Third-Culture-Kid

TCK(Third Culture Kid)II

Dear Light Workers,

Last month I promised I am to continue in sharing TCK’s (Third Culture Kid’s) unique culture, so, I shall pick up where I left off.  For readers who missed last month’s article, I recommend that you go back to the archive and read my August article first before you continue …

tck-main

The intercultural flexibility and adaptability that TCKs display make non-TCKs question what the TCK’s own position is. The following comments by Sophia Morton, herself a TCK (Third Culture Kid), illustrate this“Cultural Chameleon/Onion” dilemma well:

 

My basic shape camouflages itself in the colours of whatever surroundings I find myself in. I am adept at playing the appropriate roles. But do I have a colour of my own apart from those I appropriate? If I cease to play any role, would I be transparent?  To mix metaphors, if I peeled away the layers of the roles I adopt, would I find nothing at the centre? Am I, after all, an onion–nothing but the sum of my layers?

 

The question with which Morton is confronted is one of relativism. Is everything relative in the worldview of TCKs or are there certain things that hold true regardless of the transient situation? Schaetti argues that relative truth must be supplemented by “personal truth,” which, to use Morton’s metaphor, constitute the natural colour of the chameleon and the centre of the onion.

cartenewsletter-e1435114912817

Schaetti explains that “developing, resolving and expressing a multicultural self-concept, then, requires the capacity to hold an internal rather than external point of reference for one’s identity. The capacity to do so is based upon a non-contingent, overarching, and spiritual locus of integrity.”  I definitely could resonate with Morton and Schaetti’s findings.

 

Cultural Orientation : How TCK understand themselves in terms of cultural identity and belonging is a complex issue that evades straight forward answers.

For the purpose of this article I shall highlight some of the characteristics & values that I have in common with TCKs:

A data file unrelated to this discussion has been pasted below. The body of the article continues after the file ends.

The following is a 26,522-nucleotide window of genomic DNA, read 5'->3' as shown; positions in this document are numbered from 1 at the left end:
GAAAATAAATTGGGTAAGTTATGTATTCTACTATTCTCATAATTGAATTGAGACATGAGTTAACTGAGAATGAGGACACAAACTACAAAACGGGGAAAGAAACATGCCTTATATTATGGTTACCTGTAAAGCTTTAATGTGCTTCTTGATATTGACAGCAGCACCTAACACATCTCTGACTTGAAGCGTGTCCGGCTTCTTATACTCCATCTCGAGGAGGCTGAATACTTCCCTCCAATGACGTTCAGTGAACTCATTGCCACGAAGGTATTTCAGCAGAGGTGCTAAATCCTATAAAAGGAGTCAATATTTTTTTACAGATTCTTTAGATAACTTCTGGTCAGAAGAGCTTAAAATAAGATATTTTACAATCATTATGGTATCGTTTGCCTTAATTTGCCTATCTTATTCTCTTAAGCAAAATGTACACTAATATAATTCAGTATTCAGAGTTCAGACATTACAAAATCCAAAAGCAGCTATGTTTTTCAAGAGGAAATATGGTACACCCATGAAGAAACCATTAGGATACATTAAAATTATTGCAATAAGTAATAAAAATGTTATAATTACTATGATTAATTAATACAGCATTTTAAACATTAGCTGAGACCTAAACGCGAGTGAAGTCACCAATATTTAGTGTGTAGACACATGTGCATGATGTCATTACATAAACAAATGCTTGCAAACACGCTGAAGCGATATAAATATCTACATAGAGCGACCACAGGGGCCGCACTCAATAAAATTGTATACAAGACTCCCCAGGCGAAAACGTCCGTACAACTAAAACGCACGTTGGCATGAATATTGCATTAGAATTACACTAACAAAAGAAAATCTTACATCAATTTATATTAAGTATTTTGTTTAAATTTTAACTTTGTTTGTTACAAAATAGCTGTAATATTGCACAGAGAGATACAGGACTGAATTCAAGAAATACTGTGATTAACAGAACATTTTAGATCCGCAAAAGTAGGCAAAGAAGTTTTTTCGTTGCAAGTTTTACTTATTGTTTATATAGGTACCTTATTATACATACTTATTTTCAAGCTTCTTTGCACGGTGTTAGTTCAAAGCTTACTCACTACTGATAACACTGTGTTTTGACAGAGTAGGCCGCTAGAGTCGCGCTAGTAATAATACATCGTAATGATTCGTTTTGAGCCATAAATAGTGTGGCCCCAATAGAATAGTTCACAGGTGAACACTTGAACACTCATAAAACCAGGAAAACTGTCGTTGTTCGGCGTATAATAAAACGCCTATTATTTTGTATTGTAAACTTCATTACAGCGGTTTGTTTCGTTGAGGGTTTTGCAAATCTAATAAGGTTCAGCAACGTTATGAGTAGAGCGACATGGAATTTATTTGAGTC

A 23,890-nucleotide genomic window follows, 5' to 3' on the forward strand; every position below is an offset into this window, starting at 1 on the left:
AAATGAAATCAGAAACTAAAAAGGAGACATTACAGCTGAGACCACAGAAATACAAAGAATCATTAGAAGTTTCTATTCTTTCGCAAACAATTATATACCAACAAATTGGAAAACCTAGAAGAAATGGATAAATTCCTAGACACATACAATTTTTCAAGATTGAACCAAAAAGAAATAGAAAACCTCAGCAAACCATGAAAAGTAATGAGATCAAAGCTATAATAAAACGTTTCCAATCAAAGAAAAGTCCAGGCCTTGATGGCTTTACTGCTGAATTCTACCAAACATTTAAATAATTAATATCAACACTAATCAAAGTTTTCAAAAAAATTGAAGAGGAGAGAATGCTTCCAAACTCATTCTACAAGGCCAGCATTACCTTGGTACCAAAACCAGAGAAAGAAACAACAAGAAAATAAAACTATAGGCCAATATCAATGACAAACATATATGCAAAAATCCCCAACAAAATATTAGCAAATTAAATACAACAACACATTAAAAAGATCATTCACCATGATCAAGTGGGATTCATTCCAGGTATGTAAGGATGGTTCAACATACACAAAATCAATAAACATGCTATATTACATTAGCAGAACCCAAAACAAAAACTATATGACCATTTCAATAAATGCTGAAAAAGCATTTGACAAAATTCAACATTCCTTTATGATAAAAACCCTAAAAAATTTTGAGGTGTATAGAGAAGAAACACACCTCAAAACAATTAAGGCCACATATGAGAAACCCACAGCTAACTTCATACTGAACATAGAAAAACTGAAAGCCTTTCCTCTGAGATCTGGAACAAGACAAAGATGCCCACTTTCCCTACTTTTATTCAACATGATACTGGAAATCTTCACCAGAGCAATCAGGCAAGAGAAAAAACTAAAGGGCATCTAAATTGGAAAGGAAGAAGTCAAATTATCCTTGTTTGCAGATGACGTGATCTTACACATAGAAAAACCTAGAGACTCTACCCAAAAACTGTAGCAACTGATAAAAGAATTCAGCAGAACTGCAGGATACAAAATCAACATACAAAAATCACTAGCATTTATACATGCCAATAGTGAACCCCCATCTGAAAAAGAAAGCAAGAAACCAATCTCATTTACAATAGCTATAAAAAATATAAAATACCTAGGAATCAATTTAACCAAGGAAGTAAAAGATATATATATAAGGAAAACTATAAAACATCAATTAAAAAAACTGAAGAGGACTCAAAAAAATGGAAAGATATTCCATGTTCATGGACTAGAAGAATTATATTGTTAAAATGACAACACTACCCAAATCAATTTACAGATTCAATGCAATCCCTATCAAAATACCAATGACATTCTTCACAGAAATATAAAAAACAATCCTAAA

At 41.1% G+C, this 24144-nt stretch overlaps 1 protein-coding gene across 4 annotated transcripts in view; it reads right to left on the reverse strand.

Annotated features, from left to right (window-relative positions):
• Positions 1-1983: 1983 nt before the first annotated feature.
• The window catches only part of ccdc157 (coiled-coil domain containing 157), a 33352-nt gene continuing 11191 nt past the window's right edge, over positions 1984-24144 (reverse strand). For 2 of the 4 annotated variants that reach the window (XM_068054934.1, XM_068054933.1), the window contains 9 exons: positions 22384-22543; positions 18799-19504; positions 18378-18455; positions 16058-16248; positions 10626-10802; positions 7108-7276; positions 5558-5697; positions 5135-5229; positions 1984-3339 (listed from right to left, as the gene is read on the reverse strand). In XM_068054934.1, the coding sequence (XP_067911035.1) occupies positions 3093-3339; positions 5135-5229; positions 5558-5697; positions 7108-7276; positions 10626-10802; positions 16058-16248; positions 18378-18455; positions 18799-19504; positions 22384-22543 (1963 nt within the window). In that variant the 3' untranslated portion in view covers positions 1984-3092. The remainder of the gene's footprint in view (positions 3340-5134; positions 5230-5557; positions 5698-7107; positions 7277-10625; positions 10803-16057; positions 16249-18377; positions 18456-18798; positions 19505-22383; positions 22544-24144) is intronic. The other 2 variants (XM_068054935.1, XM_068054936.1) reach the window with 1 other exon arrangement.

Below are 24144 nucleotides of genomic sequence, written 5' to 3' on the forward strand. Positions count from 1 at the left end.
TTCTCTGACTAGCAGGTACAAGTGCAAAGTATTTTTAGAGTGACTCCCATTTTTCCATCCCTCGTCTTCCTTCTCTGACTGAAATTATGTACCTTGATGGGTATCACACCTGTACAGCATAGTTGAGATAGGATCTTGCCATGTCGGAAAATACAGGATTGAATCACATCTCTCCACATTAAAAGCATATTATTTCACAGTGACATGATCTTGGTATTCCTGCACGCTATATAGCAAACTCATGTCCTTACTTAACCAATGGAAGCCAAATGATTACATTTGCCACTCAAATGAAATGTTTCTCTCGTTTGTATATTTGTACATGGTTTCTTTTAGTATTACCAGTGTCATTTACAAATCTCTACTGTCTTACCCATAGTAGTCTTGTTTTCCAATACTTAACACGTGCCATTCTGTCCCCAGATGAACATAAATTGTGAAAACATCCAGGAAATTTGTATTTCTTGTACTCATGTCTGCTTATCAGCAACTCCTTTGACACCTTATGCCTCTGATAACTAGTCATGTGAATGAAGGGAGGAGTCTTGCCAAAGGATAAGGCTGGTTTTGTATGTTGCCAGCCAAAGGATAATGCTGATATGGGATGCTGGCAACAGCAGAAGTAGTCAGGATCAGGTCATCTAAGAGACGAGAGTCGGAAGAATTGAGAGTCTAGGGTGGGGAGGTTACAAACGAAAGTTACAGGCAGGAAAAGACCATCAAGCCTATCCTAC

•   I have challenges relating to my own ethnic group.

•   I maintain a global dimension throughout my adult life.

•   I find myself more tolerant of different cultures and of people of different backgrounds.

•   It’s easy for me to adapt to new cultures and understand how to behave appropriately in any new environments.

•   I am more inclined to seek out interpersonal relationships.

•   I value cultural experiences, diving head first into the lifestyles of other people while abroad.

•   Reframing “not fitting” as “third culture”, therefore provides context and a new freedom.

•   I fit in the middle and that makes me unique.

•   Whilst I may struggle with “belonging” and “loneliness”, the experience of straddling different cultures also lends itself to distinct strengths.

•   I am not content to adhere to the party line without consideration for alternative viewpoints.

•   I also value critical thinking cause I am a critical thinker.

•   I am global-minded, which is an essential skill for our world today.

•   As a clinical counsellor, there is no greater feeling than helping a client find a sense of security — to feel at home in their own skin.

•   I do not like to be forced into piety (specifically “blind obedience”).

•   My culture ( third culture ) has no geographical border, without a language, without racial or class distinction, without ethnicity.

•   Accent switching makes people think I’m faking at least a few of those. In reality, it depends on the last person I just got off the phone with because truth be told, I have about three different accents for each language.

•   I often slip foreign slang into my English.

•   It is difficult for me to “pick a country that was my favourite” because I know each one was special to me in its own way.

•   I am really good at calculating time differences.

•   I dislike being asked “Where are you from?”

•   My circle of friends is as politically, racially,chronologically and religiously diverse as the United Nations.

•   I have friends that I physically haven’t seen in YEARS but I still consider them some of my closest friends.

•   I value inclusivity, open to meeting new people and trying new experiences.

•   So, when I do see my best friends from overseas, I tend to lose it a little.

•   I believe I do have the most rigorous sensitivity training of all : real life.

•   I get nervous whenever a form needs me to enter a “permanent address”.

•   I am definitely a food snob because I’ve sampled the best and most authentic of every possible cuisine.

•   I convert any price to two different currencies before making significant purchases.

•   No matter how many “good-byes” I say, good-byes never get easier.

•   I experience the feeling that I fit in everywhere and nowhere at the same time.

•   I value radical honesty and outrageous openness & open-mindedness most.

•   Last but not least, I know better than anyone else that “home” is not a place, it’s the people in it. And I look forward to seeing where my life adventure takes me next.

Third-Culture-Kid

I believe the two influences that created my “third culture” are, first, high mobility, and second, exposure to multiple cultures.

Carpe Diem! Barbara’17]

 

Leave a Reply

Your email address will not be published. Required fields are marked *